Article Title



B.E. Becker FACSM

University of Washington School of Medicine, Seattle, WA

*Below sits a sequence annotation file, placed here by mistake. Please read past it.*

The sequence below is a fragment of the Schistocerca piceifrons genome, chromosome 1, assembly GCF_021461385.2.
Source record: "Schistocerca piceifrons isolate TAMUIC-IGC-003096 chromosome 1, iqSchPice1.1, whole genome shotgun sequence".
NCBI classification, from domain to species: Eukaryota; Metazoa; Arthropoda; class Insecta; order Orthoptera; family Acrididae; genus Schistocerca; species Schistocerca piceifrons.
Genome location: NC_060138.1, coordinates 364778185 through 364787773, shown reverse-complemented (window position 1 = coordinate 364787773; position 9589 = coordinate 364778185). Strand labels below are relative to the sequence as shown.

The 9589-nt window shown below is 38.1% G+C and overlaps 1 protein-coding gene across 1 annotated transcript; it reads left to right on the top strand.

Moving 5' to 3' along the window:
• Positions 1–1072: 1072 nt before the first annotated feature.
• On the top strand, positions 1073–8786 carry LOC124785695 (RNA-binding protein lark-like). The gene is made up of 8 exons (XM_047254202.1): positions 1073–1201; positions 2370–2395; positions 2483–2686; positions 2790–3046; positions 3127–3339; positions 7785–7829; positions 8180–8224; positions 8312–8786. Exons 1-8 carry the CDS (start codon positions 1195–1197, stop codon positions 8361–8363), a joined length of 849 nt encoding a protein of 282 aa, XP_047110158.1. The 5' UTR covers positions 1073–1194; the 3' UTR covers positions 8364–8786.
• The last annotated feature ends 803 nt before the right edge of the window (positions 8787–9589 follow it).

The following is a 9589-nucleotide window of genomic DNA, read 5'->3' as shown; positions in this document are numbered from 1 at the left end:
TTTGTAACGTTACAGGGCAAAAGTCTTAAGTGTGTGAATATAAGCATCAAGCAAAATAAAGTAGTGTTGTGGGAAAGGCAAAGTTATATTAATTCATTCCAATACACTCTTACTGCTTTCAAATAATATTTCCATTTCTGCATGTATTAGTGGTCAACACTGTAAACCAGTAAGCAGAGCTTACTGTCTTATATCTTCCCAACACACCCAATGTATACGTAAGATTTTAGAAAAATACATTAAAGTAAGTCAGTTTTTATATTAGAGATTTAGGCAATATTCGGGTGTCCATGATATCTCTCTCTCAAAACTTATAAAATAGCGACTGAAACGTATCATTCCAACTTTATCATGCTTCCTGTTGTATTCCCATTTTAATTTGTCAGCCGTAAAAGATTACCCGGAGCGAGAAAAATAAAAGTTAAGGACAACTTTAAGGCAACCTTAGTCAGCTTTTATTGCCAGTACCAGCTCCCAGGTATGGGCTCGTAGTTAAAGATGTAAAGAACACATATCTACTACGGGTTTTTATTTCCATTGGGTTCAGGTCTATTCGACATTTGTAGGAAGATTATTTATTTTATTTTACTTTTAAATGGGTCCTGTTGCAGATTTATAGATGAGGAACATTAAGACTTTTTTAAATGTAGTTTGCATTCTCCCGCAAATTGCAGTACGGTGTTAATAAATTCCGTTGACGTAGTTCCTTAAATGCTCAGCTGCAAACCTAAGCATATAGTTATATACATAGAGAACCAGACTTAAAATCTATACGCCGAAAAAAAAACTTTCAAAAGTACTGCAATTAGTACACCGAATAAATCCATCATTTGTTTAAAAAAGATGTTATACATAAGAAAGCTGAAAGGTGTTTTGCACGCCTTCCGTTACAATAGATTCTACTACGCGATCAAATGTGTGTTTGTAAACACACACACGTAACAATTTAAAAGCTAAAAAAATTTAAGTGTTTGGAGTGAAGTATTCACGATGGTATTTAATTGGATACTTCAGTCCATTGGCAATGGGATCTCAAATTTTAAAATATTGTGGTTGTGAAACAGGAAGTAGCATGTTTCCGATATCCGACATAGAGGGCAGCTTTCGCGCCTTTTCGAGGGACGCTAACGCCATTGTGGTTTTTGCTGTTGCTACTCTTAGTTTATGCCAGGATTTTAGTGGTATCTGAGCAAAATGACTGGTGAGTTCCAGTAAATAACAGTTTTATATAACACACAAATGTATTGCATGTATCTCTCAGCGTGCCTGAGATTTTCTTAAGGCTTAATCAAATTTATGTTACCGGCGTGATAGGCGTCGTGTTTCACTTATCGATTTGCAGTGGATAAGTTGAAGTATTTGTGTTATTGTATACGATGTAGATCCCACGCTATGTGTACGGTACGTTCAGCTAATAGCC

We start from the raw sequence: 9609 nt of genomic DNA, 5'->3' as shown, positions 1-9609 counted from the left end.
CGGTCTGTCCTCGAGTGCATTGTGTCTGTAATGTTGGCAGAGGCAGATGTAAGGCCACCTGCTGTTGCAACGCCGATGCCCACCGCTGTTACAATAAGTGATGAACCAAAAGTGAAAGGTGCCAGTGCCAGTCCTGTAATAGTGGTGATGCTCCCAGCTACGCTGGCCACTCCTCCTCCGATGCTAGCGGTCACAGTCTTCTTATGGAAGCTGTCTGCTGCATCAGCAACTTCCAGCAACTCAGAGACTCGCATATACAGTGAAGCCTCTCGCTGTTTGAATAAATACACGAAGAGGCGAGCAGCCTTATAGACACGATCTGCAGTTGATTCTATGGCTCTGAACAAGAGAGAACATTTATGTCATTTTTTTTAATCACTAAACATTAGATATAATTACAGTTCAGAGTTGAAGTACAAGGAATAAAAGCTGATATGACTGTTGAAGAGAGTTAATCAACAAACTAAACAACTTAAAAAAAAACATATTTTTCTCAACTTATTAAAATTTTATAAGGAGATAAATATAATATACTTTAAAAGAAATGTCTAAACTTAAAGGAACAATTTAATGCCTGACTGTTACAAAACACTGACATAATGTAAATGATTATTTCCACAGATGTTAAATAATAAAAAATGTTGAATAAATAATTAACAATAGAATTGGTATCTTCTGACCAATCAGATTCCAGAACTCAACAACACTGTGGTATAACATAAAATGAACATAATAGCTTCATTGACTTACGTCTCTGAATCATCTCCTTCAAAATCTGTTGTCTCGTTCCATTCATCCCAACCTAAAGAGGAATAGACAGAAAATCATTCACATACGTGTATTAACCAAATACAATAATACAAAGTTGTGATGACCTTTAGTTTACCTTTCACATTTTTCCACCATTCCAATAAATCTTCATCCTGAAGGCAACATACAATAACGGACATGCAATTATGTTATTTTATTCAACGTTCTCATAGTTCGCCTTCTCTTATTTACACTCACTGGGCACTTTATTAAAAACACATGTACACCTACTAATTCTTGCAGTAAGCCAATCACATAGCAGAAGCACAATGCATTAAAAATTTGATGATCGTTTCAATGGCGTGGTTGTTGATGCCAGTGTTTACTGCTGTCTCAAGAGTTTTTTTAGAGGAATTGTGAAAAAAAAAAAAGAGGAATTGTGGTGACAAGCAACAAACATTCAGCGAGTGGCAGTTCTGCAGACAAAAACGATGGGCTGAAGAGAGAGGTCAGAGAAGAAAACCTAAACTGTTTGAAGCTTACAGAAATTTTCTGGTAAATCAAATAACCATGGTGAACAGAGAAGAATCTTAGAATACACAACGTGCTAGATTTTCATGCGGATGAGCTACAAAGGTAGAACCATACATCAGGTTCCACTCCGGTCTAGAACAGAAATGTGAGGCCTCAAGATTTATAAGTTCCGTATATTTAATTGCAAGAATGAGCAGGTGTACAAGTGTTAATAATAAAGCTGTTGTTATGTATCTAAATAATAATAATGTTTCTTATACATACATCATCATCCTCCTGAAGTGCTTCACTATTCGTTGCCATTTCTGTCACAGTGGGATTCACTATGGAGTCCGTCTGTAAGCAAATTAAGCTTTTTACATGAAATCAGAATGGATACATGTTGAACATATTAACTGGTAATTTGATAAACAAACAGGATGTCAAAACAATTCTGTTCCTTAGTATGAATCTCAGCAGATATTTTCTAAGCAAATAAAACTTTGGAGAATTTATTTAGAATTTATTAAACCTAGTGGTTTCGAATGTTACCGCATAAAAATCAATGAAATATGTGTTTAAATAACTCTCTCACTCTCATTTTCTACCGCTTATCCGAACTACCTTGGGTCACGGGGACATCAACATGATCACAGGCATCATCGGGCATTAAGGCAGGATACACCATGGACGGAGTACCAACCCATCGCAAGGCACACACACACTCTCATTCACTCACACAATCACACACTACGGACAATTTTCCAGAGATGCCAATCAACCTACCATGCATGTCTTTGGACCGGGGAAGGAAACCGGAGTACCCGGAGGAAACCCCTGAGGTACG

PURPOSE: Despite the value of exercise in dementia, severe dementia patients are often non-compliant and incapable of following directions. This case report describes evaluation of a therapeutic trial of aquatic therapy requested by a patient’s family as she had previously been an exercise swimmer. METHODS: The patient was a 54-year-old former physical therapist, retired due to progressive cognitive decline 4 years prior to referral. She was diagnosed with early-onset Alzheimer’s dementia. Conventional therapy for dementia had proven futile. Initial evaluation revealed a nonverbal female seated in a wheelchair, dependent on 2-person assist for all transfers and activities of daily living. She had been either nonresponsive or actively resistive for both activities of daily living and had neither stood, taken steps, or assisted with transfers in the 6 months before assessment. The patient received a total of 17 1-hour therapy sessions in a warm water therapy pool consisting of Clinical Watsu and a modification of basic Halliwick Method called Water Specific Therapy. She was monitored for transfer skills, ambulation, in-pool activity, responsiveness and communication skills. RESULTS: Over the treatment course she achieved ability to tread water for 15 minutes, transfers improved to moderate-to-maximum assist from seated, and ambulation improved to 1000 feet with minimum-to-moderate assist of 2 persons. Communication increased to “yes,” “no,” and “okay” appropriate responses, and an occasional “thank you” and “very nice.” Treatment results demonstrated clinical effects currently unobtainable by existing medications. CONCLUSIONS: Recent research has demonstrated aquatic immersion to significantly increase cerebral circulation, both at rest and during aquatic exercise when compared to land based data. A warm water aquatic environment produces a calming and relaxing effect on humans across the age span. This effect is therapeutic, increasing cardiac efficiency, lowering blood pressure, improving sleep patterns, and having downregulating effects on the autonomic system.1Since there were neither medication changes nor alterations in other aspects of her daily care, the authors propose that her clinical progress may be related to her aquatic therapy intervention.

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